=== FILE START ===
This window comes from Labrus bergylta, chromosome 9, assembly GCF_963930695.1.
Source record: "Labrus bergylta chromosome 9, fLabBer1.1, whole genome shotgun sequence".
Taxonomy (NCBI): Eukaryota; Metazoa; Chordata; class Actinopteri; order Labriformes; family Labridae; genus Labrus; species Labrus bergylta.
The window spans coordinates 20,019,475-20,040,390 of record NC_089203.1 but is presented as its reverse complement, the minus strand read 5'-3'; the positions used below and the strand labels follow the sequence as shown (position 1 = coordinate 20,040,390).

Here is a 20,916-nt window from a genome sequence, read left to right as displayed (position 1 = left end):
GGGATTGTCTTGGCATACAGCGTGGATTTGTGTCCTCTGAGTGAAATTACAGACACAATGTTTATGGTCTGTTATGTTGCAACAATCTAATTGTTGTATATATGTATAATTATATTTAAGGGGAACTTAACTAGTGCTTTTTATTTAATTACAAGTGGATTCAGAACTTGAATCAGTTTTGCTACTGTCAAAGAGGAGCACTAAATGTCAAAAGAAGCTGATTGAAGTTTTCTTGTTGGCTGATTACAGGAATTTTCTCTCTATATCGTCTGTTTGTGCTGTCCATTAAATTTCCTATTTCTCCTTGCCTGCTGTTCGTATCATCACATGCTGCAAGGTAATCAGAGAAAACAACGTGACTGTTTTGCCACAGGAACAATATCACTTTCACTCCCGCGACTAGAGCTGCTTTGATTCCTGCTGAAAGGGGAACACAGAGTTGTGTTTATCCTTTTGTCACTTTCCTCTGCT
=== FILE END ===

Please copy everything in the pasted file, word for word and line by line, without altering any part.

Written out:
This window comes from Labrus bergylta, chromosome 9, assembly GCF_963930695.1.
Source record: "Labrus bergylta chromosome 9, fLabBer1.1, whole genome shotgun sequence".
Taxonomy (NCBI): Eukaryota; Metazoa; Chordata; class Actinopteri; order Labriformes; family Labridae; genus Labrus; species Labrus bergylta.
The window spans coordinates 20,019,475-20,040,390 of record NC_089203.1 but is presented as its reverse complement, the minus strand read 5'-3'; the positions used below and the strand labels follow the sequence as shown (position 1 = coordinate 20,040,390).

Here is a 20,916-nt window from a genome sequence, read left to right as displayed (position 1 = left end):
GGGATTGTCTTGGCATACAGCGTGGATTTGTGTCCTCTGAGTGAAATTACAGACACAATGTTTATGGTCTGTTATGTTGCAACAATCTAATTGTTGTATATATGTATAATTATATTTAAGGGGAACTTAACTAGTGCTTTTTATTTAATTACAAGTGGATTCAGAACTTGAATCAGTTTTGCTACTGTCAAAGAGGAGCACTAAATGTCAAAAGAAGCTGATTGAAGTTTTCTTGTTGGCTGATTACAGGAATTTTCTCTCTATATCGTCTGTTTGTGCTGTCCATTAAATTTCCTATTTCTCCTTGCCTGCTGTTCGTATCATCACATGCTGCAAGGTAATCAGAGAAAACAACGTGACTGTTTTGCCACAGGAACAATATCACTTTCACTCCCGCGACTAGAGCTGCTTTGATTCCTGCTGAAAGGGGAACACAGAGTTGTGTTTATCCTTTTGTCACTTTCCTCTGCT